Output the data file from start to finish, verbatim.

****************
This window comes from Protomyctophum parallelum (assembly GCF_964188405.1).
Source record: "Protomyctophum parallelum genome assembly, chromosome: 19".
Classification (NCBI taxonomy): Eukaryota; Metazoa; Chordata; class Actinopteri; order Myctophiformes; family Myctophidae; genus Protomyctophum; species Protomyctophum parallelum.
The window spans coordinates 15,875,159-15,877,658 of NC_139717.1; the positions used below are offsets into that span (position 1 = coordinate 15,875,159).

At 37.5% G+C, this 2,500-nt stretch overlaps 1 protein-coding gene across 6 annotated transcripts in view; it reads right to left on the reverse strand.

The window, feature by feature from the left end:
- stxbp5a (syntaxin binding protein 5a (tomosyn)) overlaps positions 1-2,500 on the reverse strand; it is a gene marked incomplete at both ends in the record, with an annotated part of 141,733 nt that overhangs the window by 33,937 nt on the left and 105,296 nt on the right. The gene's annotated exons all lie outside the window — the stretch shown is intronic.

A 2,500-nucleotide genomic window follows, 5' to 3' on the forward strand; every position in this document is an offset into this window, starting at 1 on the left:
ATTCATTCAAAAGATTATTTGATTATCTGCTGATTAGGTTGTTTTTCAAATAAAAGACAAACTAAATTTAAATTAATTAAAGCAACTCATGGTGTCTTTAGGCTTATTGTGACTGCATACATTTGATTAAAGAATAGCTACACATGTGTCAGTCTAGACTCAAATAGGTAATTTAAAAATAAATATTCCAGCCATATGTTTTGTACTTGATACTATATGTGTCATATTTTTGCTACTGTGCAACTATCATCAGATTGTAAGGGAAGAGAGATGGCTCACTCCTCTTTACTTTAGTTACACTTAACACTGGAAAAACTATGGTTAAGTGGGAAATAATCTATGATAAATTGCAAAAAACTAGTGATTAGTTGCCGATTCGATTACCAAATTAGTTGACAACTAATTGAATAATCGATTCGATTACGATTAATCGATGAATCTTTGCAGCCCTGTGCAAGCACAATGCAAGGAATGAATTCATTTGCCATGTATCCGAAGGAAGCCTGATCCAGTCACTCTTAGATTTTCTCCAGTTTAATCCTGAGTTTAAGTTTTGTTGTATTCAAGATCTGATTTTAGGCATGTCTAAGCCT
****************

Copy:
This window comes from Protomyctophum parallelum (assembly GCF_964188405.1).
Source record: "Protomyctophum parallelum genome assembly, chromosome: 19".
Classification (NCBI taxonomy): Eukaryota; Metazoa; Chordata; class Actinopteri; order Myctophiformes; family Myctophidae; genus Protomyctophum; species Protomyctophum parallelum.
The window spans coordinates 15,875,159-15,877,658 of NC_139717.1; the positions used below are offsets into that span (position 1 = coordinate 15,875,159).

At 37.5% G+C, this 2,500-nt stretch overlaps 1 protein-coding gene across 6 annotated transcripts in view; it reads right to left on the reverse strand.

The window, feature by feature from the left end:
- stxbp5a (syntaxin binding protein 5a (tomosyn)) overlaps positions 1-2,500 on the reverse strand; it is a gene marked incomplete at both ends in the record, with an annotated part of 141,733 nt that overhangs the window by 33,937 nt on the left and 105,296 nt on the right. The gene's annotated exons all lie outside the window — the stretch shown is intronic.

A 2,500-nucleotide genomic window follows, 5' to 3' on the forward strand; every position in this document is an offset into this window, starting at 1 on the left:
ATTCATTCAAAAGATTATTTGATTATCTGCTGATTAGGTTGTTTTTCAAATAAAAGACAAACTAAATTTAAATTAATTAAAGCAACTCATGGTGTCTTTAGGCTTATTGTGACTGCATACATTTGATTAAAGAATAGCTACACATGTGTCAGTCTAGACTCAAATAGGTAATTTAAAAATAAATATTCCAGCCATATGTTTTGTACTTGATACTATATGTGTCATATTTTTGCTACTGTGCAACTATCATCAGATTGTAAGGGAAGAGAGATGGCTCACTCCTCTTTACTTTAGTTACACTTAACACTGGAAAAACTATGGTTAAGTGGGAAATAATCTATGATAAATTGCAAAAAACTAGTGATTAGTTGCCGATTCGATTACCAAATTAGTTGACAACTAATTGAATAATCGATTCGATTACGATTAATCGATGAATCTTTGCAGCCCTGTGCAAGCACAATGCAAGGAATGAATTCATTTGCCATGTATCCGAAGGAAGCCTGATCCAGTCACTCTTAGATTTTCTCCAGTTTAATCCTGAGTTTAAGTTTTGTTGTATTCAAGATCTGATTTTAGGCATGTCTAAGCCT